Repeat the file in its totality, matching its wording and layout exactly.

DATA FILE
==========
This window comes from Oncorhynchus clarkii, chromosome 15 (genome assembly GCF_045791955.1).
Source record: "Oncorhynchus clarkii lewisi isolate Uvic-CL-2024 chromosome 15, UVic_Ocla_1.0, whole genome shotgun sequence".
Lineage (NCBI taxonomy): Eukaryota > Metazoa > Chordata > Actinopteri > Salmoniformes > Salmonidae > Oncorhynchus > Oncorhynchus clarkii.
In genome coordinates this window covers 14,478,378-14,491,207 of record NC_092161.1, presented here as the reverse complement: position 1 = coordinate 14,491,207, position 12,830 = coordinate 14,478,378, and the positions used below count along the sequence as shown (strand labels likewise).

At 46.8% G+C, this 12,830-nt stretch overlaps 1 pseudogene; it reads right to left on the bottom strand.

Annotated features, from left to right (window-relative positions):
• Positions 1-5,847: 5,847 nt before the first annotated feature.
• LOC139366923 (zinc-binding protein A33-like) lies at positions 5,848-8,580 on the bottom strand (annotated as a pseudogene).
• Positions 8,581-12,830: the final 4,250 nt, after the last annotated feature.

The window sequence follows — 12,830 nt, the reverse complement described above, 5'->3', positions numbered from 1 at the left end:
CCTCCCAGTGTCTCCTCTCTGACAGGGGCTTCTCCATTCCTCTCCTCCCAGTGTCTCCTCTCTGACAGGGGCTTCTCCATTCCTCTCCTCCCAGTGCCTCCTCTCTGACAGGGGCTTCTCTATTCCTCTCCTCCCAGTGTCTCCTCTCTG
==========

This window comes from Oncorhynchus clarkii, chromosome 15 (genome assembly GCF_045791955.1).
Source record: "Oncorhynchus clarkii lewisi isolate Uvic-CL-2024 chromosome 15, UVic_Ocla_1.0, whole genome shotgun sequence".
Lineage (NCBI taxonomy): Eukaryota > Metazoa > Chordata > Actinopteri > Salmoniformes > Salmonidae > Oncorhynchus > Oncorhynchus clarkii.
In genome coordinates this window covers 14,478,378-14,491,207 of record NC_092161.1, presented here as the reverse complement: position 1 = coordinate 14,491,207, position 12,830 = coordinate 14,478,378, and the positions used below count along the sequence as shown (strand labels likewise).

At 46.8% G+C, this 12,830-nt stretch overlaps 1 pseudogene; it reads right to left on the bottom strand.

Annotated features, from left to right (window-relative positions):
• Positions 1-5,847: 5,847 nt before the first annotated feature.
• LOC139366923 (zinc-binding protein A33-like) lies at positions 5,848-8,580 on the bottom strand (annotated as a pseudogene).
• Positions 8,581-12,830: the final 4,250 nt, after the last annotated feature.

The window sequence follows — 12,830 nt, the reverse complement described above, 5'->3', positions numbered from 1 at the left end:
CCTCCCAGTGTCTCCTCTCTGACAGGGGCTTCTCCATTCCTCTCCTCCCAGTGTCTCCTCTCTGACAGGGGCTTCTCCATTCCTCTCCTCCCAGTGCCTCCTCTCTGACAGGGGCTTCTCTATTCCTCTCCTCCCAGTGTCTCCTCTCTG